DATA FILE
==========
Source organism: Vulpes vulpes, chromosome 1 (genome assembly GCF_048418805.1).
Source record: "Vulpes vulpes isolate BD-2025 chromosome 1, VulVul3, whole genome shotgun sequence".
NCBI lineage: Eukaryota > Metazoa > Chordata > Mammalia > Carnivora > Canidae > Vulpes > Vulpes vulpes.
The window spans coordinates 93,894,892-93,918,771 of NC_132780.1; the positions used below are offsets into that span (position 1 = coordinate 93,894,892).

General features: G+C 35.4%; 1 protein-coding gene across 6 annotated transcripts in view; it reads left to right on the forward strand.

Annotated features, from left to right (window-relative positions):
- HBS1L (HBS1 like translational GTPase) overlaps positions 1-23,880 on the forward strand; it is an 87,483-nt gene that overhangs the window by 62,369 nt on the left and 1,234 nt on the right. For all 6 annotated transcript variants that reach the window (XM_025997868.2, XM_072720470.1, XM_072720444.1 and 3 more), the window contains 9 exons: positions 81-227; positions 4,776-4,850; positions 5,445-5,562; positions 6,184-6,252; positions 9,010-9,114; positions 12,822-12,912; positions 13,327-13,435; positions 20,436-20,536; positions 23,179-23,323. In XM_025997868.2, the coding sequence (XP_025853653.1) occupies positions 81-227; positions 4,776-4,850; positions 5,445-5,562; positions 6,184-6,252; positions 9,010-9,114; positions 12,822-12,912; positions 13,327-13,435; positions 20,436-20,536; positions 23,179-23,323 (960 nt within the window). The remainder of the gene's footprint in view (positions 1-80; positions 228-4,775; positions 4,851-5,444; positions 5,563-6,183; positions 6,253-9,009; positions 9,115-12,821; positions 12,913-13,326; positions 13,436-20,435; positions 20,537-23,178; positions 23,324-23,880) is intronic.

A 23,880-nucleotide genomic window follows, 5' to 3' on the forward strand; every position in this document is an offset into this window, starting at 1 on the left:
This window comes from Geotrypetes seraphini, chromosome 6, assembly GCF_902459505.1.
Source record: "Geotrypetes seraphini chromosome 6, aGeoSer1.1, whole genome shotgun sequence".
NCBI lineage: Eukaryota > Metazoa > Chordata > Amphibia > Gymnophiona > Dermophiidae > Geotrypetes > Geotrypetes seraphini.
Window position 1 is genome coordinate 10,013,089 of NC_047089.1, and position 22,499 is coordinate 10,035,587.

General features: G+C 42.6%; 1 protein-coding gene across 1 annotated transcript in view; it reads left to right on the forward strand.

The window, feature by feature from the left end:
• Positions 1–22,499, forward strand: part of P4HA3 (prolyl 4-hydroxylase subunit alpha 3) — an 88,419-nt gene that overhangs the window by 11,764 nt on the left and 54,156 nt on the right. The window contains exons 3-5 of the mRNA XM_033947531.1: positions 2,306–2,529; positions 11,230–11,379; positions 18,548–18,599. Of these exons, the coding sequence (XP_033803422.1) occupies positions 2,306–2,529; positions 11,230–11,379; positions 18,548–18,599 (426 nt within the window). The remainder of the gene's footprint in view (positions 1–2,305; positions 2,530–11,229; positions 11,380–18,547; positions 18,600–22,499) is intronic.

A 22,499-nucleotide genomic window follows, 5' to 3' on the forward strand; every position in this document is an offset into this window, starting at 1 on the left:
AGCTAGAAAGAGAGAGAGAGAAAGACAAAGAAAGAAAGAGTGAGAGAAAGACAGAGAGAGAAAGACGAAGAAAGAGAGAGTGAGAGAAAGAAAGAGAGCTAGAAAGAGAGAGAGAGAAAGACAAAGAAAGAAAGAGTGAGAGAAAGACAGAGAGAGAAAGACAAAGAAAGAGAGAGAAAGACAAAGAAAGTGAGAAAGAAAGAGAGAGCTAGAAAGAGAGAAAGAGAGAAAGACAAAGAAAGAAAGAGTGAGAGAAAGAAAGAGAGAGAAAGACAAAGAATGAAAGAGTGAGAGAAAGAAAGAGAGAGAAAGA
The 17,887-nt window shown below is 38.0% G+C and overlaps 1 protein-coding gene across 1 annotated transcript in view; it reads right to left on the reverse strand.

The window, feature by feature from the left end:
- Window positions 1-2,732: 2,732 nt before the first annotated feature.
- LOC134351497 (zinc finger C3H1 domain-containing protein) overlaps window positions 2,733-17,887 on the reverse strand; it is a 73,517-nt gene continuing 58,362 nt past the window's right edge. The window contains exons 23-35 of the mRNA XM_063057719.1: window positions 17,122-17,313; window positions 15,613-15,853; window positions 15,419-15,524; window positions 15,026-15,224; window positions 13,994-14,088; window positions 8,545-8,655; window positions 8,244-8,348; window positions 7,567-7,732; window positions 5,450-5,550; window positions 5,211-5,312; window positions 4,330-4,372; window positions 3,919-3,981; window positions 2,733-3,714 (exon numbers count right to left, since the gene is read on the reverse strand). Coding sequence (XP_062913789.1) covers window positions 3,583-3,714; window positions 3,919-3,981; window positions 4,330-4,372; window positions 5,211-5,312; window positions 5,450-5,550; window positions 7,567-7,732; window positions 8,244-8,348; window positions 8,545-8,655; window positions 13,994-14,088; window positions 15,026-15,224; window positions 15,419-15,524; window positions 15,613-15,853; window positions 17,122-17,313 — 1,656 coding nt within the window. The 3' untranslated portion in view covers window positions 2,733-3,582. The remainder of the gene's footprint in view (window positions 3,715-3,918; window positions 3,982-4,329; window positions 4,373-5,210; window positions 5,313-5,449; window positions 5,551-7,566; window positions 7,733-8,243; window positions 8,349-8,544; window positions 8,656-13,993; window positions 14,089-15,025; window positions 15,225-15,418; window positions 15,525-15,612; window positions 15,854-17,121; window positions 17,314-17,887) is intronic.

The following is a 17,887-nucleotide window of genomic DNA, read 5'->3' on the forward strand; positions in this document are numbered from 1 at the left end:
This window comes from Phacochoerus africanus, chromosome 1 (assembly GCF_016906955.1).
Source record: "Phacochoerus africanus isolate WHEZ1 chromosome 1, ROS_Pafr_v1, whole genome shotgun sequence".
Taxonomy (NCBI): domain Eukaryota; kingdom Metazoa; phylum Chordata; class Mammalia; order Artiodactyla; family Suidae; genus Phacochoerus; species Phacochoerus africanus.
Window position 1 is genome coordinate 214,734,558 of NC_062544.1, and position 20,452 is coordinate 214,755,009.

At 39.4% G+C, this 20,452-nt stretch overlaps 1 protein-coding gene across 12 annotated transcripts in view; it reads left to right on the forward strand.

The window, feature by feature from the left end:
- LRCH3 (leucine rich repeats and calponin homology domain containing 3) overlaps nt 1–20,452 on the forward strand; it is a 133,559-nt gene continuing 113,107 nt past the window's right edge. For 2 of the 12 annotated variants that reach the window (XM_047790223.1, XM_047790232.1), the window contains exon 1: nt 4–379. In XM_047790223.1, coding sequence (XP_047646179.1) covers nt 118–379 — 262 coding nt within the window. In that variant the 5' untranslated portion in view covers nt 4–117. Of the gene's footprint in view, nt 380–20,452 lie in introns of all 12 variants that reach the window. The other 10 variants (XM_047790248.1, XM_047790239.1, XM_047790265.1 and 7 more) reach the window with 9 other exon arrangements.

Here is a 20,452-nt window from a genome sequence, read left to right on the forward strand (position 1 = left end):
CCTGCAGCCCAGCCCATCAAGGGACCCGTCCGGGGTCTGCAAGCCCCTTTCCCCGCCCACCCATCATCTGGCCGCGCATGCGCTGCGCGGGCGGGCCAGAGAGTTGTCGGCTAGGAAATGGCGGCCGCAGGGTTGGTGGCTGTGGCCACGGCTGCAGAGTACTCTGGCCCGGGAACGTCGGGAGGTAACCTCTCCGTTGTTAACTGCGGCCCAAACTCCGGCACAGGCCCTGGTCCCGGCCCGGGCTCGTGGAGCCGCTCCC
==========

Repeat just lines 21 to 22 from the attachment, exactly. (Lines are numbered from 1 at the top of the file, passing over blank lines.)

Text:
- LOC134351497 (zinc finger C3H1 domain-containing protein) overlaps window positions 2,733-17,887 on the reverse strand; it is a 73,517-nt gene continuing 58,362 nt past the window's right edge. The window contains exons 23-35 of the mRNA XM_063057719.1: window positions 17,122-17,313; window positions 15,613-15,853; window positions 15,419-15,524; window positions 15,026-15,224; window positions 13,994-14,088; window positions 8,545-8,655; window positions 8,244-8,348; window positions 7,567-7,732; window positions 5,450-5,550; window positions 5,211-5,312; window positions 4,330-4,372; window positions 3,919-3,981; window positions 2,733-3,714 (exon numbers count right to left, since the gene is read on the reverse strand). Coding sequence (XP_062913789.1) covers window positions 3,583-3,714; window positions 3,919-3,981; window positions 4,330-4,372; window positions 5,211-5,312; window positions 5,450-5,550; window positions 7,567-7,732; window positions 8,244-8,348; window positions 8,545-8,655; window positions 13,994-14,088; window positions 15,026-15,224; window positions 15,419-15,524; window positions 15,613-15,853; window positions 17,122-17,313 — 1,656 coding nt within the window. The 3' untranslated portion in view covers window positions 2,733-3,582. The remainder of the gene's footprint in view (window positions 3,715-3,918; window positions 3,982-4,329; window positions 4,373-5,210; window positions 5,313-5,449; window positions 5,551-7,566; window positions 7,733-8,243; window positions 8,349-8,544; window positions 8,656-13,993; window positions 14,089-15,025; window positions 15,225-15,418; window positions 15,525-15,612; window positions 15,854-17,121; window positions 17,314-17,887) is intronic.

The following is a 17,887-nucleotide window of genomic DNA, read 5'->3' on the forward strand; positions in this document are numbered from 1 at the left end: